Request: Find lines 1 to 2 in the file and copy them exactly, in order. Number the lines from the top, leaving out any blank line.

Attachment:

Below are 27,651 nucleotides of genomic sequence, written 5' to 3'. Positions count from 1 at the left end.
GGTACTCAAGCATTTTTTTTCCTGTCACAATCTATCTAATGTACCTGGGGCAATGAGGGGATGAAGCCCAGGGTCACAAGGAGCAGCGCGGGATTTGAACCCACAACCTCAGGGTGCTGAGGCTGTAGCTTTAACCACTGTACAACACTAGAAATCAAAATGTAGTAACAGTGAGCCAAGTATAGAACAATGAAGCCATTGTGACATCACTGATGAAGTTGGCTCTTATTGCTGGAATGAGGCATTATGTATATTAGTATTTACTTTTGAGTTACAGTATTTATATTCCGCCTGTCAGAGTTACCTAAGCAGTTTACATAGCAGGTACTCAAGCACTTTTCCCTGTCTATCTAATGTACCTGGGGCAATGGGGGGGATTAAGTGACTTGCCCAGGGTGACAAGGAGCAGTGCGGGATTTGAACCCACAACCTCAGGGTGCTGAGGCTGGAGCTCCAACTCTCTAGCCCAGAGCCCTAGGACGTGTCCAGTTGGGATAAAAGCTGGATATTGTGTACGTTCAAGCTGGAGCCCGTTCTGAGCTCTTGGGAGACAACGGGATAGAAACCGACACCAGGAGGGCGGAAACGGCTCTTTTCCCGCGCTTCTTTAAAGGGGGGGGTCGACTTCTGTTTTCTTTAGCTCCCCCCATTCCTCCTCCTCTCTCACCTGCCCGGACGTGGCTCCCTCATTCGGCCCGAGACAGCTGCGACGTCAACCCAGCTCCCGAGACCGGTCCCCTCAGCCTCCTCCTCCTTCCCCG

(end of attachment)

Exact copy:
Below are 27,651 nucleotides of genomic sequence, written 5' to 3'. Positions count from 1 at the left end.
GGTACTCAAGCATTTTTTTTCCTGTCACAATCTATCTAATGTACCTGGGGCAATGAGGGGATGAAGCCCAGGGTCACAAGGAGCAGCGCGGGATTTGAACCCACAACCTCAGGGTGCTGAGGCTGTAGCTTTAACCACTGTACAACACTAGAAATCAAAATGTAGTAACAGTGAGCCAAGTATAGAACAATGAAGCCATTGTGACATCACTGATGAAGTTGGCTCTTATTGCTGGAATGAGGCATTATGTATATTAGTATTTACTTTTGAGTTACAGTATTTATATTCCGCCTGTCAGAGTTACCTAAGCAGTTTACATAGCAGGTACTCAAGCACTTTTCCCTGTCTATCTAATGTACCTGGGGCAATGGGGGGGATTAAGTGACTTGCCCAGGGTGACAAGGAGCAGTGCGGGATTTGAACCCACAACCTCAGGGTGCTGAGGCTGGAGCTCCAACTCTCTAGCCCAGAGCCCTAGGACGTGTCCAGTTGGGATAAAAGCTGGATATTGTGTACGTTCAAGCTGGAGCCCGTTCTGAGCTCTTGGGAGACAACGGGATAGAAACCGACACCAGGAGGGCGGAAACGGCTCTTTTCCCGCGCTTCTTTAAAGGGGGGGGTCGACTTCTGTTTTCTTTAGCTCCCCCCATTCCTCCTCCTCTCTCACCTGCCCGGACGTGGCTCCCTCATTCGGCCCGAGACAGCTGCGACGTCAACCCAGCTCCCGAGACCGGTCCCCTCAGCCTCCTCCTCCTTCCCCG